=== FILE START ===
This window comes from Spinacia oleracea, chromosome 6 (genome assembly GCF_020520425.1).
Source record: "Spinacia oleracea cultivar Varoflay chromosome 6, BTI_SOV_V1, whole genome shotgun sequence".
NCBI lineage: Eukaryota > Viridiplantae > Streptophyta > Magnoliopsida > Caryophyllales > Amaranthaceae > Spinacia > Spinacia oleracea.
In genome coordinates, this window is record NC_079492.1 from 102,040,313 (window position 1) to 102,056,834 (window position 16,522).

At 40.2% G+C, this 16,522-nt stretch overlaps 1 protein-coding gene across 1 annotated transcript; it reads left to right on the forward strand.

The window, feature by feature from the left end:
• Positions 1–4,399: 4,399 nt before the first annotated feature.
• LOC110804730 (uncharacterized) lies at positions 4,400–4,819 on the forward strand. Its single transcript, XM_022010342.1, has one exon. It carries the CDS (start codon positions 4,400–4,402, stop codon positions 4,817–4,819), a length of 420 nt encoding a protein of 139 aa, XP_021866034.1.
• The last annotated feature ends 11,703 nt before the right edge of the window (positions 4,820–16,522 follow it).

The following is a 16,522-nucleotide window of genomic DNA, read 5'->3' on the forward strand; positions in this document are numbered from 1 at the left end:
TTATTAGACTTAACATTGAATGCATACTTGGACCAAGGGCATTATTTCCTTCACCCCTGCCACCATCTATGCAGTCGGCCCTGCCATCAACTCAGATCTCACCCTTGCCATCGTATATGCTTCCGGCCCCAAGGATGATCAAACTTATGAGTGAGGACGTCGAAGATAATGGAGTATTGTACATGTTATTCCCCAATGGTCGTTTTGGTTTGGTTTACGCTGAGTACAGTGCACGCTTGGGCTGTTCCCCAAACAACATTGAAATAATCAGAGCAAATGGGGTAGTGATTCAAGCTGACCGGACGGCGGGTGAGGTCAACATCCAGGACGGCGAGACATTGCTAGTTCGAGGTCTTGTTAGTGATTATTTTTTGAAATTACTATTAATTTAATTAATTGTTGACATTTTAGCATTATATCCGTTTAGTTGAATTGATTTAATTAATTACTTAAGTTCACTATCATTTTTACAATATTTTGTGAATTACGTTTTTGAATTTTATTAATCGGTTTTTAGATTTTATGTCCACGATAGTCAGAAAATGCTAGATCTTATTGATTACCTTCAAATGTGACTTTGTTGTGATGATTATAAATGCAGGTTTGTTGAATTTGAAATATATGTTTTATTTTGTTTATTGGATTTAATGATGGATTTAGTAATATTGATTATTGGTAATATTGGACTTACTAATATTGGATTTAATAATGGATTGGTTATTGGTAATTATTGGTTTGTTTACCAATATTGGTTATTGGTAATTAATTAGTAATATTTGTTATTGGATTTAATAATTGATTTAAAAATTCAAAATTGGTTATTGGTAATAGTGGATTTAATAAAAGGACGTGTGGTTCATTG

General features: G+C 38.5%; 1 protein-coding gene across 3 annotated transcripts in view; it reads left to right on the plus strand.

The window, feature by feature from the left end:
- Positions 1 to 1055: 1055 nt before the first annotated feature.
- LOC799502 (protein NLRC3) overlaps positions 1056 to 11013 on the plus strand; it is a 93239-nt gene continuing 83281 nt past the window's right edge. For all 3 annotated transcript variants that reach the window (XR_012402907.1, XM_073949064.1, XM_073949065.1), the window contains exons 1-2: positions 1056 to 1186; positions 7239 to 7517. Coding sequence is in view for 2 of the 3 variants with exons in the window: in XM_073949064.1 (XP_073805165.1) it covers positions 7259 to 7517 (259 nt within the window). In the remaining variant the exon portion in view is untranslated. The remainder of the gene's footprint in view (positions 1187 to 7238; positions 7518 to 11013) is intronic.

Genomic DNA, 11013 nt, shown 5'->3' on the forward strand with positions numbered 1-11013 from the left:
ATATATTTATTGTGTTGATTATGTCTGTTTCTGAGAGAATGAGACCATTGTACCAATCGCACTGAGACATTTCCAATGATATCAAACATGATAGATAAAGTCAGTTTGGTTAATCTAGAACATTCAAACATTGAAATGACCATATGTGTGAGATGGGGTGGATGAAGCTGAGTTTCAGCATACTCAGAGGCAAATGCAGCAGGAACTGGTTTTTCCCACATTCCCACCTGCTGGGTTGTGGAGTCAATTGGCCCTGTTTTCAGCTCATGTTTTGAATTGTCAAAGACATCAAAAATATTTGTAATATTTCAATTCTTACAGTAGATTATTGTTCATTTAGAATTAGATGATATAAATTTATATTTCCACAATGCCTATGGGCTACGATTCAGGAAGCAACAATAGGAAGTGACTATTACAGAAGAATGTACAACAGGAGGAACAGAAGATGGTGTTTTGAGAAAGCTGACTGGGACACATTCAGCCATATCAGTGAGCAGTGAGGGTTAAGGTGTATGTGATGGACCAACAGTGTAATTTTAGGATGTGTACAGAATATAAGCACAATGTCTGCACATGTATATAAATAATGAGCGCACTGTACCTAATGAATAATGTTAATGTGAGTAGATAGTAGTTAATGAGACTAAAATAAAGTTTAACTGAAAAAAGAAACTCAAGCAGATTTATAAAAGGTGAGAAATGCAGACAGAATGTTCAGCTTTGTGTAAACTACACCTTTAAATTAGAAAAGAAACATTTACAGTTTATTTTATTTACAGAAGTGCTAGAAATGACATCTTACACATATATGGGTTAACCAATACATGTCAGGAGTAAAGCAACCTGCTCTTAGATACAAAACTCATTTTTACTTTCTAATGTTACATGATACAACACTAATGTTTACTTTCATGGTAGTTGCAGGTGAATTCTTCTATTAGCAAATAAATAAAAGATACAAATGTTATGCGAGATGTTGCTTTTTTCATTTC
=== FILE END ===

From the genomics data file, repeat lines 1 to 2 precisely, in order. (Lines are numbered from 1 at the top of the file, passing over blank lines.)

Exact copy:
This window comes from Spinacia oleracea, chromosome 6 (genome assembly GCF_020520425.1).
Source record: "Spinacia oleracea cultivar Varoflay chromosome 6, BTI_SOV_V1, whole genome shotgun sequence".